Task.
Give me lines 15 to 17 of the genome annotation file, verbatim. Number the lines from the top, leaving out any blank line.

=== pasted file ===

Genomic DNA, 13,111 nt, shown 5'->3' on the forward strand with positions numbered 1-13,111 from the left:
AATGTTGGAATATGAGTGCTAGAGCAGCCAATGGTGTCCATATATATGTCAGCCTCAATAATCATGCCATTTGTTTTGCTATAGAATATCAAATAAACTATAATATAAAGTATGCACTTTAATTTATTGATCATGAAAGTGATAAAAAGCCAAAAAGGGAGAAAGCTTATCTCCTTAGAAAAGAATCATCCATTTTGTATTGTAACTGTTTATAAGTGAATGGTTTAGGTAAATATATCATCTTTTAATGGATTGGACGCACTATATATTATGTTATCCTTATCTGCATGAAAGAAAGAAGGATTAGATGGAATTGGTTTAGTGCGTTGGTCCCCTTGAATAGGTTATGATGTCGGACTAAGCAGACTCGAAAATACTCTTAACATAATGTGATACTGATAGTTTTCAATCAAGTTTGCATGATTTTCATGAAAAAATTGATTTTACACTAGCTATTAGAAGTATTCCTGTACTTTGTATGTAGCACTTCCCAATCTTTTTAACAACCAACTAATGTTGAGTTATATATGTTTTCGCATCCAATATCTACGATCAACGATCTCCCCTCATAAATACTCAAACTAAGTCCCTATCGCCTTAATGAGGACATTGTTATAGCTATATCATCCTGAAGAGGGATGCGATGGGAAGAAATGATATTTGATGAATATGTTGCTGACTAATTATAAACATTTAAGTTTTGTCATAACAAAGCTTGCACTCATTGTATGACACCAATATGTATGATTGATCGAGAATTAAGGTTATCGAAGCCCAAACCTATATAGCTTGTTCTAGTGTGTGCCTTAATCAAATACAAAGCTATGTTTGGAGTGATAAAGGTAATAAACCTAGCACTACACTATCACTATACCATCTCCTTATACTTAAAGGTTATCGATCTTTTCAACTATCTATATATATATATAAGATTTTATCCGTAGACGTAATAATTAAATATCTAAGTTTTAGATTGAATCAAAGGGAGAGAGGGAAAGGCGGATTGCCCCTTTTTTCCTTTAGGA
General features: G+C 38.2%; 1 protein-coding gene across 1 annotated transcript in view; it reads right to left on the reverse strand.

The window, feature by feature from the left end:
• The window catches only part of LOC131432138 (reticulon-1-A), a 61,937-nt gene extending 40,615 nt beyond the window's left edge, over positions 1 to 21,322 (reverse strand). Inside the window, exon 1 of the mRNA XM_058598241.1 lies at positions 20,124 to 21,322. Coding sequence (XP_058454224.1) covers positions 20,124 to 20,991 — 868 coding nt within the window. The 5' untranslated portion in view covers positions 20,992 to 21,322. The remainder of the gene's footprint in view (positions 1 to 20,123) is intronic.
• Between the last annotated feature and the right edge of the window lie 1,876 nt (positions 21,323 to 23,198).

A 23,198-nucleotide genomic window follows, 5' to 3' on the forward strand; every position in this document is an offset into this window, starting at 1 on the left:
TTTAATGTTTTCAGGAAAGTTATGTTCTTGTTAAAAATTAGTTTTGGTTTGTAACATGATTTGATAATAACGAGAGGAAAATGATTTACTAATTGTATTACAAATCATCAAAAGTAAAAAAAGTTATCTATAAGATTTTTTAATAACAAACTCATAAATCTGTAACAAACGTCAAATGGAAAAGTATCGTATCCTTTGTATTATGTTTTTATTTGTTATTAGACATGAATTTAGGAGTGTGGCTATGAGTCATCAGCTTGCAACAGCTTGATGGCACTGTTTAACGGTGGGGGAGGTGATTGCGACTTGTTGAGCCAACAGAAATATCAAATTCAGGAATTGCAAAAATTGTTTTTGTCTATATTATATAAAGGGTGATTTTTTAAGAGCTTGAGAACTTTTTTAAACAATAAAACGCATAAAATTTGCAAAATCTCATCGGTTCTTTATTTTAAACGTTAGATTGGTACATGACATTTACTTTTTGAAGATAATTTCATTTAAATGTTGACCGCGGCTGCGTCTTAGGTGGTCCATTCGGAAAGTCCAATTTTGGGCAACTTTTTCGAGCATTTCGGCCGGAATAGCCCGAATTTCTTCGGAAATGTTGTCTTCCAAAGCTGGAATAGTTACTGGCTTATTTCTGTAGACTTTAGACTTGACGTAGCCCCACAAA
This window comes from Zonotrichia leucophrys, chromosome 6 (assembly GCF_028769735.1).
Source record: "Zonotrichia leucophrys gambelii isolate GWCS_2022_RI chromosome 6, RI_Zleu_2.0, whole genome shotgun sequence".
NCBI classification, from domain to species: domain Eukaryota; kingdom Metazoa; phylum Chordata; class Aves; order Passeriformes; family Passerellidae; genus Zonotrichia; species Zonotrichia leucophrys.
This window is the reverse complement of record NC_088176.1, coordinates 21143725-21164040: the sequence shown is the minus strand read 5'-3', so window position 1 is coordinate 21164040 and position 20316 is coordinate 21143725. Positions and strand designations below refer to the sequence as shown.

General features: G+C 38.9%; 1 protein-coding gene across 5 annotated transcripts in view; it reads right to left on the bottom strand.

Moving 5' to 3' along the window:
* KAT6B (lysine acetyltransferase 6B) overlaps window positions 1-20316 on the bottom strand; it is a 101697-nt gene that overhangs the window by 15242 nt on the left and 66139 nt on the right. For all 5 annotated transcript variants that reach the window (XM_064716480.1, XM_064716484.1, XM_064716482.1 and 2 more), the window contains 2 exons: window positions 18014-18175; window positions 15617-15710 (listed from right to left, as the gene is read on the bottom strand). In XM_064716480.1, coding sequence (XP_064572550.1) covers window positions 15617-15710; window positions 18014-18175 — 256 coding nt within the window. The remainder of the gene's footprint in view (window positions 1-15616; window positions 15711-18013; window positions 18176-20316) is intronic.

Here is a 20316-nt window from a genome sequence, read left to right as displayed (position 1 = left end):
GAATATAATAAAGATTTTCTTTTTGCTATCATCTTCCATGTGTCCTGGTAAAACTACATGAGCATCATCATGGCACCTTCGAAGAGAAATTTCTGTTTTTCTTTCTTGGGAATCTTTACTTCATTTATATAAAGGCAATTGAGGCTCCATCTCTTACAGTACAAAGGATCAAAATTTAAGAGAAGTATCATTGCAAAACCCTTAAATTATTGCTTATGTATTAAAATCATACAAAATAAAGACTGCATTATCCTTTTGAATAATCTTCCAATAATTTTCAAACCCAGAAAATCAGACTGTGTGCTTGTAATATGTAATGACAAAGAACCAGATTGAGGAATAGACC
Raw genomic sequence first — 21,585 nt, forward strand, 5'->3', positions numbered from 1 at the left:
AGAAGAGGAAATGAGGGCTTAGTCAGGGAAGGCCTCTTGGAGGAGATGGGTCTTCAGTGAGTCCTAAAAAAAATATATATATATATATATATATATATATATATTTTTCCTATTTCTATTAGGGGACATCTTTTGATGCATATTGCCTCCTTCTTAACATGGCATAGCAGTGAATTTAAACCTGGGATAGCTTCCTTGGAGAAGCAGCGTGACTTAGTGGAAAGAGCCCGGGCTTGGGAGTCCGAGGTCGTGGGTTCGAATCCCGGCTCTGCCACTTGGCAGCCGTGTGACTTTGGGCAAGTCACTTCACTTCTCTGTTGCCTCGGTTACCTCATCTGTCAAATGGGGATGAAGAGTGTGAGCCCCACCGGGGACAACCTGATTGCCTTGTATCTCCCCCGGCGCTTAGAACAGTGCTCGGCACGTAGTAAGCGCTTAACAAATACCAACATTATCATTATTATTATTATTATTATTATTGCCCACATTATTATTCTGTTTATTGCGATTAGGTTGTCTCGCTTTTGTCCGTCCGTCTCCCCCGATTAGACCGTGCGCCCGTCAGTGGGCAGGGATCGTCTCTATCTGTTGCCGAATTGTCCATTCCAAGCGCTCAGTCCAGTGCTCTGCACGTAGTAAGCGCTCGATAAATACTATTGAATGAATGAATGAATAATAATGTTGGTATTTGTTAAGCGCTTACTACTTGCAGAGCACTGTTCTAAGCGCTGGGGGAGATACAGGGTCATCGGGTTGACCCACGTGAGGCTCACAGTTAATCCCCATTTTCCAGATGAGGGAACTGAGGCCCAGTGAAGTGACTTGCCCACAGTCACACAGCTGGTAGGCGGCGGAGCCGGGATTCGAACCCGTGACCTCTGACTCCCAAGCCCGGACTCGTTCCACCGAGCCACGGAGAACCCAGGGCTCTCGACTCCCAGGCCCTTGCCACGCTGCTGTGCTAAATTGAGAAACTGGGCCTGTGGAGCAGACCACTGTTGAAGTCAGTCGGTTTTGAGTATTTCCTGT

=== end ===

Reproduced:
* KAT6B (lysine acetyltransferase 6B) overlaps window positions 1-20316 on the bottom strand; it is a 101697-nt gene that overhangs the window by 15242 nt on the left and 66139 nt on the right. For all 5 annotated transcript variants that reach the window (XM_064716480.1, XM_064716484.1, XM_064716482.1 and 2 more), the window contains 2 exons: window positions 18014-18175; window positions 15617-15710 (listed from right to left, as the gene is read on the bottom strand). In XM_064716480.1, coding sequence (XP_064572550.1) covers window positions 15617-15710; window positions 18014-18175 — 256 coding nt within the window. The remainder of the gene's footprint in view (window positions 1-15616; window positions 15711-18013; window positions 18176-20316) is intronic.

Here is a 20316-nt window from a genome sequence, read left to right as displayed (position 1 = left end):
GAATATAATAAAGATTTTCTTTTTGCTATCATCTTCCATGTGTCCTGGTAAAACTACATGAGCATCATCATGGCACCTTCGAAGAGAAATTTCTGTTTTTCTTTCTTGGGAATCTTTACTTCATTTATATAAAGGCAATTGAGGCTCCATCTCTTACAGTACAAAGGATCAAAATTTAAGAGAAGTATCATTGCAAAACCCTTAAATTATTGCTTATGTATTAAAATCATACAAAATAAAGACTGCATTATCCTTTTGAATAATCTTCCAATAATTTTCAAACCCAGAAAATCAGACTGTGTGCTTGTAATATGTAATGACAAAGAACCAGATTGAGGAATAGACC